GP Lens Case Grand Rounds Troubleshooting Guide – 30

Bitoric Cylinder Power Effect: Jill Beyer, OD

Background

C.R. had recently received hyperopic lasik surgery(OS) and was referred for a lens fitting for his right eye by his refractive surgeon due to anisometropia. C.R. was to be returning to his home country and was unsure whether he would proceed with a refractive surgery in the right eye. He requested a lens that would provide optimal vision for the right eye.

Test Procedures, Fitting/Refitting, Design and Ordering

Manifest Refraction with Visual Acuities:

OD: +7.25 -4.00 x 160 20/25
OS: +0.75 -1.25 x 005 20/25 (Post-Hyperopic Lasik)

Corneal Topography (Sim Ks):

OD: 39.00 @ 160; 42.25 @ 070
OS: 42.25 @ 179; 45.00 @ 089 (Post-Hyperopic Lasik)

Diagnostic Contact Lens OD:

Material: Boston EO
Base Curve Radii: 41.00/39.00
Power: plano/+2.00D
Overall/Optical Diameters: 9.0/7.6mm
Over-Refraction: +5.25 -0.75 x 165 20/25

Biomicroscopy (with Contact Lenses):

A mild with-the-rule astigmatic pattern was present after fluorescein application.

New Contact Lens OD:

Material: Fluoroperm 60
Base Curve Radii: 41.25/39.00
Power: +4.25/+7.75D
Overall/Optical Diameters: 9.0/7.6mm
Peripheral Curve Radii: Toric SCR & PCR

The initial lens order was determined by fitting “On K” in the flat meridian and fitting one diopter flatter than “steep K” in the steep meridian to provide for an adequate tear pump and to prevent lens adherence.

Proper vertexing of each meridian separately is important, and use of an optical cross quickly and easily facilitates the determination of the appropriate power and amount of compensation for the lacrimal lens induced by the contact lens.

While the Mandell-Moore Bitoric Lens Guide can be utilized, the use of the optical cross is quite easy and provides a helpful perspective on the orientation of the astigmatic correction. Additionally, the optical cross method proves that if a doctor can do simple addition and subtraction, then he or she can easily design a bitoric GP lens!

Patient Consultation and Education

Lens adaptation was discussed with this patient and advantages of GPvtoric use were reviewed. The patient appreciated the concept of the high oxygen permeability of the lens and the possibility of optimal visual acuity with a GP lens. Additionally, the patient appreciated the hygiene and durability aspects of GP lens wear, and opted to proceed with a GP bitoric lens fit.

Follow-Up Care/Final Outcome

OD Lens Dispensing Visit:

Over-Refraction and Visual Acuity:

OD: +0.50 DS 20/25

Biomicroscopy (with Lens On):

Good lens centration with a mild with-the-rule astigmatic pattern; equal 360 degrees clearance is present peripherally.


The lens showed good stability and based on markings on the flat meridian, lens rotation was minimal.

Patient Education:

Application and removal training was provided upon the completion of the examination and lens adaptation was reviewed.

Follow-up Visit:

The new CPE bitoric lens provided 20/25 vision after the adaptation period was completed and the patient was thrilled with the visual acuity.

Discussion/Alternative Management Options

A GP lens is visually advantageous for patients with high astigmatism. Additionally, in this case with a high hyperope, there is the benefit of the high oxygen transmission through a thick GP lens; an astigmat appreciates excellent visual acuity due to the lens optics.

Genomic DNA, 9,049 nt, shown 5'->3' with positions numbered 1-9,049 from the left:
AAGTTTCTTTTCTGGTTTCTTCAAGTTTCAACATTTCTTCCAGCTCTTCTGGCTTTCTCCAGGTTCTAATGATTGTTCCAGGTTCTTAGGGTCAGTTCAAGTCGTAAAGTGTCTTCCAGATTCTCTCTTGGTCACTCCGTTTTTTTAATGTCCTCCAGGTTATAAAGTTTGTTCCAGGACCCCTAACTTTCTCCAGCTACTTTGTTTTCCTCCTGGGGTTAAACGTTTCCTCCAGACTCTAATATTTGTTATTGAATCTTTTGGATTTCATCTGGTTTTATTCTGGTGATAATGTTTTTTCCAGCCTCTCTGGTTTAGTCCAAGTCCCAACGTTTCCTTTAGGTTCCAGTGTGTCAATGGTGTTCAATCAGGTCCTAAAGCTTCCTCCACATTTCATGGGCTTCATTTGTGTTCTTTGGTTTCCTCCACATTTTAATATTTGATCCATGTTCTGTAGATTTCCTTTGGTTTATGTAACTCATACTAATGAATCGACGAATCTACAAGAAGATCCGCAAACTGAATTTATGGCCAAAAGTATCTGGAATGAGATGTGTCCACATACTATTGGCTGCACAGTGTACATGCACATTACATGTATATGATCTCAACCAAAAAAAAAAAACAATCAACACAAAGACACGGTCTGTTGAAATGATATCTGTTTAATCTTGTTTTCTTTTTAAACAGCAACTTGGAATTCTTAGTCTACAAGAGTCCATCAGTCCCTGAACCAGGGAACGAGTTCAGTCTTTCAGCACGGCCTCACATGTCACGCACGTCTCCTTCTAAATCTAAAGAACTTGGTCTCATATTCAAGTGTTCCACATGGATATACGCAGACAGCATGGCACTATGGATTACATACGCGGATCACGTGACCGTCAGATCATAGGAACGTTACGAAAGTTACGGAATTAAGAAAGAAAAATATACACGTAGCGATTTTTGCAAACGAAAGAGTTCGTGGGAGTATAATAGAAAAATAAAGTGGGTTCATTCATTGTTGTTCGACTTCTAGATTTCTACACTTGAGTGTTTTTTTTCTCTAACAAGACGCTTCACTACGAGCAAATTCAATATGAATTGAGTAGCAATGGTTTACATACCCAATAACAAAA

Although spherical power equivalent (SPE) bitoric lenses are preferred for lens rotation purposes, and base curve toric lenses are preferred for lens optics; if neither of these options are applicable then cylindrical power equivalent (CPE) GP bitoric lenses are still an excellent choice to provide pristine GP optics when relative lens stability is maintained. In CPE toric lens cases, the amount of corneal toricity does not equal the amount of astigmatism in the spectacle prescription thus resulting in residual astigmatism.

It is important to have the laboratory place markings on the flat meridian to monitor lens rotation. Often rotation is not an issue, as the toric back surface fits nicely on the toricity of the cornea. However, if rotation occurs, then the amount of residual cylinder (the difference of the astigmatism in the spectacle prescription compared to the corneal toricity) will cause fluctuation in vision similar to that of a rotating soft toric lens. Once again the advantage persists over a soft lens in that the GP lens optics are excellent, and only the remaining residual cylinder will cause visual compromise if lens rotation occurs.

With an SPE bitoric, the back surface toricity matches the amount of lens power differential, so any rotation of the lens perfectly neutralizes the astigmatism by means of the lacrimal lens. With a CPE bitoric lens, partial neutralization of astigmatism occurs due to the lacrimal lens, but any remaining residual cylinder correction needs be stable on the cornea.

While a soft lens may have been an option in this particular case, the benefits of oxygen permeability and GP lens optics were obvious enough that the use of a GP toric lens was the first choice. Additionally, this lens fit was simple and yet, the patient felt as if he was obtaining true specialty care and experiencing superb vision.

Supplemental Readings

  1. Edrington, TB. Rigid gas-permeable lenses for astigmatism. In Hom MM: Manual of Contact Lens Prescribing and Fitting (1st Ed.) Butterworth-Heinemann, Newton, MA, 1997:155-159.
  2. Lindsay RG, Westerhout DI. Toric contact lens fitting. In Phillips AJ, Speedwell L. Contact Lenses (4th ed.) Butterworth-Heinemann, Jordan Hill, Oxford, 1997: 477.

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